Tortures, Executions, and Sisi’s Unlimited Credibility in the West

Unlike the toppled president Morsi, Sisi has nothing else other than Western support. Those nine young men would be alive with their families today if only the West had not supported Sisi.

Tortures Executions and Sisi s Unlimited Credibility in the West
Defendants attend the trial session behind a cage in Cairo, Egypt on January 9, 2018. An Egyptian court slapped some 268 people with jail terms in connection with the dispersal of a major protest camp in support of former President Mohamed Morsi in 2013. Anadolu Agency

On Wednesday (February 20) Egypt executed 9 men over allegations of killing the country’s chief prosecutor, Hisham Barakat, in 2015. Nine young men told the judges during their trial that their confessions were taken under torture. One told the judges that he was threatened by his torturers saying that they would take his parents and do what they want. Another young man told the jury “give me a taser, and I will make someone confess that he killed Sadat.” The country has executed 165 convicts since Abdel Fatah al-Sisi’s coup that toppled the democratically elected president of the country in 2013.

Egypt is one of the scenes where the Arab Spring ended up with an Arab Winter. Egyptians overthrew a military-backed dictator, Mubarak, only to be crushed by another, Sisi. The story started happy as hundreds of thousands gathering in Tahrir Square protested Mubarak, the man who ruled the country for nearly three decades. Mubarak resigned on 11 February 2011, a process led to the 2012 presidential elections in which Mohamed Morsi was elected. Morsi was removed from power with the coup on 3 July 2013, which was led by the army chief general Sisi. As a result of his hijacking of the regime with the coup, Sisi is still the president of the country. Morsi is still in prison and many of his supports have shared the same fate. Egypt put thousands behind bars and the Egyptian courts did not hesitate to give death penalties in hundreds. Torture has become an ordinary method of interrogation and many, most recently last week, were executed based on confessions under torture.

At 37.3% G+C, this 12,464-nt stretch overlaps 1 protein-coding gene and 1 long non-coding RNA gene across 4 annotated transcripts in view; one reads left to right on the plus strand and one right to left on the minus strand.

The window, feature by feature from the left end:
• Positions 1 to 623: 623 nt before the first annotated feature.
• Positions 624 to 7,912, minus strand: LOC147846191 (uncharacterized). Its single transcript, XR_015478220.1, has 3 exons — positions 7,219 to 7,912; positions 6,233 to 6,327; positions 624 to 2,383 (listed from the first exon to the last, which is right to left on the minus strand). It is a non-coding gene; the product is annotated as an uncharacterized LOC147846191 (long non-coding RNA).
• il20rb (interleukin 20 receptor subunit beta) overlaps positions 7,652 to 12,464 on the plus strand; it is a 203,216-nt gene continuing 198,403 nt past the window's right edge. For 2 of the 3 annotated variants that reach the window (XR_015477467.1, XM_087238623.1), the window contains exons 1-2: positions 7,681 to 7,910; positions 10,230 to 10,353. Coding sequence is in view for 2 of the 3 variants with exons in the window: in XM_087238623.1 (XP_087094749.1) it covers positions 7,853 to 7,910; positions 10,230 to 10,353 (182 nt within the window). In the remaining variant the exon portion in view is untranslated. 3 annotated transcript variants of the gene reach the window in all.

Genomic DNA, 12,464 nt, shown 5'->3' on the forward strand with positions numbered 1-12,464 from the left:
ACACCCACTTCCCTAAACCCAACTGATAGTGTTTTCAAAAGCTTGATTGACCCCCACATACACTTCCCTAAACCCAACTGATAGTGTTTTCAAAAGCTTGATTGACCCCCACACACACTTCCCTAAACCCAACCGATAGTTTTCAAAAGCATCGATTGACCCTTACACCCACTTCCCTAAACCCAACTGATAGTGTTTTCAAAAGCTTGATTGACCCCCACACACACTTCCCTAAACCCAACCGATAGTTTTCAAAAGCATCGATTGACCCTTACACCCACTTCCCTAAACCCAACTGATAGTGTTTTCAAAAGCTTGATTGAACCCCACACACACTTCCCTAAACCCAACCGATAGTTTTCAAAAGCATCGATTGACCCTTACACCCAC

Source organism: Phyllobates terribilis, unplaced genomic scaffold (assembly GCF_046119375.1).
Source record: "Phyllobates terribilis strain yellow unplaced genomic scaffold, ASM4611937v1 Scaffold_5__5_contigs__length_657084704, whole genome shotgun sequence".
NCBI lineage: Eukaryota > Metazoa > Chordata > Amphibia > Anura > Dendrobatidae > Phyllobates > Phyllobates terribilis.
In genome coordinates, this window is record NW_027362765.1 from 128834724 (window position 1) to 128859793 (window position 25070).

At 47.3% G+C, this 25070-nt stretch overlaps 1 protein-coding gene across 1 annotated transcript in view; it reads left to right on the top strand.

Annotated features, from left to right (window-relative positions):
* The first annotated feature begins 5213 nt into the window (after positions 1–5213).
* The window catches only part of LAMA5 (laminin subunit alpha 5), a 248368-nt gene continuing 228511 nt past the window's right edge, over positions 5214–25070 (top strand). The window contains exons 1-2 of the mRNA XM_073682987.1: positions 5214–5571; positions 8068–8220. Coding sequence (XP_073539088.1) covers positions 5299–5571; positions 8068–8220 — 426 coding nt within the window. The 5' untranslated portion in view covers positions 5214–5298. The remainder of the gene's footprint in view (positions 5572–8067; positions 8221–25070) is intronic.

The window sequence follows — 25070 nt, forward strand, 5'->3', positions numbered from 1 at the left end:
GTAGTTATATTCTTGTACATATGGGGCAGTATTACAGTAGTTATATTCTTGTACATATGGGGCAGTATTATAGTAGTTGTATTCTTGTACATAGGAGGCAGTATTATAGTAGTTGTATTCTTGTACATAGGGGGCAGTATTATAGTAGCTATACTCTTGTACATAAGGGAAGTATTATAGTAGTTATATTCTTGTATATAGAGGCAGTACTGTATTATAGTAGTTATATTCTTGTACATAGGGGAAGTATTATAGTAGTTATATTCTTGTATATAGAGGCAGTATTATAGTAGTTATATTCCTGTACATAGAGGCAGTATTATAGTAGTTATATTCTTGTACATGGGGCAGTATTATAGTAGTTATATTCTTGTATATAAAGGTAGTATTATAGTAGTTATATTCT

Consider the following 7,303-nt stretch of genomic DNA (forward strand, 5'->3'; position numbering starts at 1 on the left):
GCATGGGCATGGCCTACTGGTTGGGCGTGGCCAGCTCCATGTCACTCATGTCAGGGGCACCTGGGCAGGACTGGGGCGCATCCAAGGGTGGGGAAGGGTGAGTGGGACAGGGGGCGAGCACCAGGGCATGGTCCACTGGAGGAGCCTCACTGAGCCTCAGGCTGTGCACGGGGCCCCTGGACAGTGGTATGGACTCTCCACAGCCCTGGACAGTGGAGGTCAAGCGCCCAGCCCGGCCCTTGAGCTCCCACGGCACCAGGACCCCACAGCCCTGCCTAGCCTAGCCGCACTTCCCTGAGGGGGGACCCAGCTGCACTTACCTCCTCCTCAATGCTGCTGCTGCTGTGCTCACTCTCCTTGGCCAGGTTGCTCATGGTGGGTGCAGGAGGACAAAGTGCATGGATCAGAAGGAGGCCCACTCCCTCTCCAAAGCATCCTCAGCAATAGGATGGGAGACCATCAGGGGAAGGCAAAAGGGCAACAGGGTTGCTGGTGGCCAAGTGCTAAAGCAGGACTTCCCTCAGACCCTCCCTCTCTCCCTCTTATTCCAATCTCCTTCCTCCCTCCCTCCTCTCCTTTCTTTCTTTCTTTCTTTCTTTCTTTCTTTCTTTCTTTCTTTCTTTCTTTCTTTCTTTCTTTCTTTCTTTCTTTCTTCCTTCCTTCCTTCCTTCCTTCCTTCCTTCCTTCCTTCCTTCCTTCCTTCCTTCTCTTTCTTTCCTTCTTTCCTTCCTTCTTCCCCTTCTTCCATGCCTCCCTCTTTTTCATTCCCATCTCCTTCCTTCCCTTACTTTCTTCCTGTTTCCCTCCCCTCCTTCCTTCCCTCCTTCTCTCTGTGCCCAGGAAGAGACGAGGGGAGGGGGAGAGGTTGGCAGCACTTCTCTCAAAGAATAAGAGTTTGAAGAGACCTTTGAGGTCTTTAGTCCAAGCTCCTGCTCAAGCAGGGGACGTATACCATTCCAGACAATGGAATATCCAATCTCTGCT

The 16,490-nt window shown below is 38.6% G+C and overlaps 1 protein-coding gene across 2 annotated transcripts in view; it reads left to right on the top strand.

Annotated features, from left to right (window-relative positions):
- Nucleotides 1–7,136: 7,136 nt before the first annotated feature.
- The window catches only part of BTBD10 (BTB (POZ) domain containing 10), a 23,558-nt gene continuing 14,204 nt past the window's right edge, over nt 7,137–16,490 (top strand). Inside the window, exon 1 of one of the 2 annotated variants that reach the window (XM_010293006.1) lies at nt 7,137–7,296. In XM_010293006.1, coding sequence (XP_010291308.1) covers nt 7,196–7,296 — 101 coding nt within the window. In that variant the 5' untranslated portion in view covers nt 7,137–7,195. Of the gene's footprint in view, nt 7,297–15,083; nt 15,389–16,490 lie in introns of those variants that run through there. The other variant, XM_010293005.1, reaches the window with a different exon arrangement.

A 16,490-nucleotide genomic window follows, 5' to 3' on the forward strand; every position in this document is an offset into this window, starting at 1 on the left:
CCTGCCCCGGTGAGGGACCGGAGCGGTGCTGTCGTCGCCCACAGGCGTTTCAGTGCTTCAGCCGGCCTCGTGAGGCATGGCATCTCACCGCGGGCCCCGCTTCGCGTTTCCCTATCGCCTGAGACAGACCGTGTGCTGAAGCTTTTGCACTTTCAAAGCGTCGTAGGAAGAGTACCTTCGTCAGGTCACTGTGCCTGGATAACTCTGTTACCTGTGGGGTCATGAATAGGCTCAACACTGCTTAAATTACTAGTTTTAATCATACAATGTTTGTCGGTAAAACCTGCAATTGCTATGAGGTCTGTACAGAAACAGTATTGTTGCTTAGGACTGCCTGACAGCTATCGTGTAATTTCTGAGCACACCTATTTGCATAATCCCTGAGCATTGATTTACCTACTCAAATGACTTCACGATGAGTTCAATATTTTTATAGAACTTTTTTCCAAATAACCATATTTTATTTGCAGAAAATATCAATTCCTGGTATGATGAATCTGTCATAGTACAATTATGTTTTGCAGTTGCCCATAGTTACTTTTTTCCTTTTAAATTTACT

Egypt is one of the scenes where the Arab Spring ended up with an Arab Winter. Egyptians overthrew a military-backed dictator, Mubarak, only to be crushed by another, Sisi.

Despite all the humanitarian crimes the Sisi rejime has been committing, Sisi has kept his good relations with the West undamaged from the coup up until today. What Sisi mas managed so far is to crush the democratic forces of the country thanks to his ongoing war with Daesh militants in the Sinai Peninsula. He whitewashed all his abuses under the guise of fighting against extremism and terrorism. The country has executed at least 165 people up to now since the 2013 coup with hundreds more in the death row. Nevertheless, this is just an invisible detail in Sisi’s relations with the West, particularly the U.S. The people on the Arab streets know very well that Sisi’s repressive regime cannot survive without the U.S. support. It is this Western hypocrisy that drives the masses in the Middle East against the West. It is the relentless Western support for Arab dictators that radicalize those suffering under such horrible rules.